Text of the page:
The Neighborhood Liturgies


Grief As Gravity

Have you ever looked out into the stars and made a wish?

When I was a little boy I would wait until everybody else was asleep and I would get up to look out my bedroom window and up into the night sky. I would wish for things that would ease the fears or magnify the hopes of my childhood mind. These wishes were always simple and had no real consequences if they didn’t come true. Honestly, I can’t say I believed in these wishes wholeheartedly and it wasn’t a nightly ritual but, when I felt the need I would make sure to do so. I’m sure if we’re honest with ourselves we can all say that we made these kinds of wishes.

I don’t know what prompted me to start calling upon the stars when I was in need. If I had to guess I think it’s something we can all relate to. Not feeling heard as children.I don’t say this as a critique of my parents because that’s not what this is. It’s simply that our fears were small and felt insignificant to adults. They were problems to solve not conversations to be had. Adult ears are not always trained to listen to the worries of a child. It’s something learned over time for adults. Sometimes children break through but, often times the real problems in the world were too complex to explain or our small problems were easy to dismiss. We had to find places that we could be heard. 

I stumbled across a line in my third grade science book that helped me piece this together.

“we are made up of star dust”

This biological explanation for why I existed helped me make sense of my longing to reach out. It made sense to me that stars would reach out to stars. It was easy to reach out to the stars because they would listen and they had time. Somehow with this in mind, wishing on a star felt less like a childhood naivety. Instead it felt natural. 

As I got older I would wish less and less. I was able to talk through and understand my fears and wants. Not strangely enough I realized I wished for things that I had control over like spelling tests, social anxieties & whether or not I could go places with my friends. I had stopped making my wishes by the time I was 10. That’s when I wasn’t a child anymore in my mind. That was until somebody very close to me died.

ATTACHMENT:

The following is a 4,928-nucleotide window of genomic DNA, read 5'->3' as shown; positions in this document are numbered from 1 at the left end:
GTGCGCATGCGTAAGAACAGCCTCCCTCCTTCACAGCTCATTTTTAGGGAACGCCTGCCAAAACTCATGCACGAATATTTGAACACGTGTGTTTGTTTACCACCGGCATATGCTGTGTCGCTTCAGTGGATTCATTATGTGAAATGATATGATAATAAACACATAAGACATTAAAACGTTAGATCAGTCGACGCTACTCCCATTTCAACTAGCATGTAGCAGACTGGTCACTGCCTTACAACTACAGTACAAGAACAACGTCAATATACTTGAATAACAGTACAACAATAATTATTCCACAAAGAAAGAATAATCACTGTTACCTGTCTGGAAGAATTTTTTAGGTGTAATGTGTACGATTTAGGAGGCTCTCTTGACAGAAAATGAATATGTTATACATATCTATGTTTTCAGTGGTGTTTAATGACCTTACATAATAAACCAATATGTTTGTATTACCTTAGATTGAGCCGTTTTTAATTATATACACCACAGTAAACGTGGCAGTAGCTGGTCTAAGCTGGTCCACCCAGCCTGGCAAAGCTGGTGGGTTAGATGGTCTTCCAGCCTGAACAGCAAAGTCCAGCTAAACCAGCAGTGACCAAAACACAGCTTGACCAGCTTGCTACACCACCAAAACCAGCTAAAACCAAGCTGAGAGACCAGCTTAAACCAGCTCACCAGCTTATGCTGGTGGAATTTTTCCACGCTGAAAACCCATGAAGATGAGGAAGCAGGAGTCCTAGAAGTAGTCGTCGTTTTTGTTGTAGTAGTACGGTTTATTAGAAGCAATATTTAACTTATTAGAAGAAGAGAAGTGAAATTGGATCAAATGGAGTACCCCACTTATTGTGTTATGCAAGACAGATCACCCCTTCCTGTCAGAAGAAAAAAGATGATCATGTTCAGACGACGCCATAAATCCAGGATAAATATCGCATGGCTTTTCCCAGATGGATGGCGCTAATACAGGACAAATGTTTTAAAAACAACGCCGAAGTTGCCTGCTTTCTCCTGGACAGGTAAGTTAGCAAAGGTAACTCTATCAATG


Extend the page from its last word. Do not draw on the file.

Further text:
When I was 12 my grandpa was suddenly gravely ill. Since I wasn’t raised particularly religious I didn’t have any framework for prayer or how to process grief. Naturally I reverted to my childhood beliefs and made what would be my final wish. It was simple. I wished grandpa would get better. 

A week later I remember looking into his casket and noticing the wrinkles in his hands. It struck me how old he really was. Dare I say it how human he really was. In that moment I wasn’t interested in the heavens and instead I was confronted with the earth. 

Eventually I would start reading the scriptures and identify as a Christian. Some would tell me that God was out there somewhere and I was given language for grief. What I needed to do was pray and God who was somewhere outside of me would somehow intervene and it would be ok. God replaced the stars in a way but, in hindsight God became the stars. God was simply an external expanse that I would throw words to in the hopes that something good would come out of it. Instead of it being a matter of happening or not happening it was a matter of will or not. Not my will but God’s will. This was again an easy undertaking until I myself would be confronted with my own near death experience. 

I prayed and prayed that God would rescue me. This cosmic entity who was supposed to love me never came to the rescue. My physical suffering came and it went without divine intervention. Another moment of God’s will that I might suffer. It wasn’t until a decade later that my emotional trauma surfaced. My unaddressed grief began to crack my faith in the will of God. It began to crumble my thoughts on the causes of suffering and most importantly my relationship with prayer. 

When examining my grief I came to realize how I swapped stars for their creator but my interactions were the same. My hope in the universe as a child became a hope in a misguided hope in God. I functionally prayed to change outcomes that only advantaged me. I prayed that I might avoid suffering. This is when God stopped not only being the cosmos but also the human Christ. In all my years of being a Christian I routinely glossed over the suffering of Christ. I never saw Jesus as flesh and blood God but instead some spiritual being who intervened. 

Jesus is the very person who takes the parts of me that are stardust and mixes them with the divine. Jesus is the cosmos and the common. If it was not for the gravity of grief I would have never been able to receive the divine human Christ as someone like myself. Grief is what helps us to remember that no matter how far we reach into the spiritual that we are still beautifully human. 

Charles PorterComment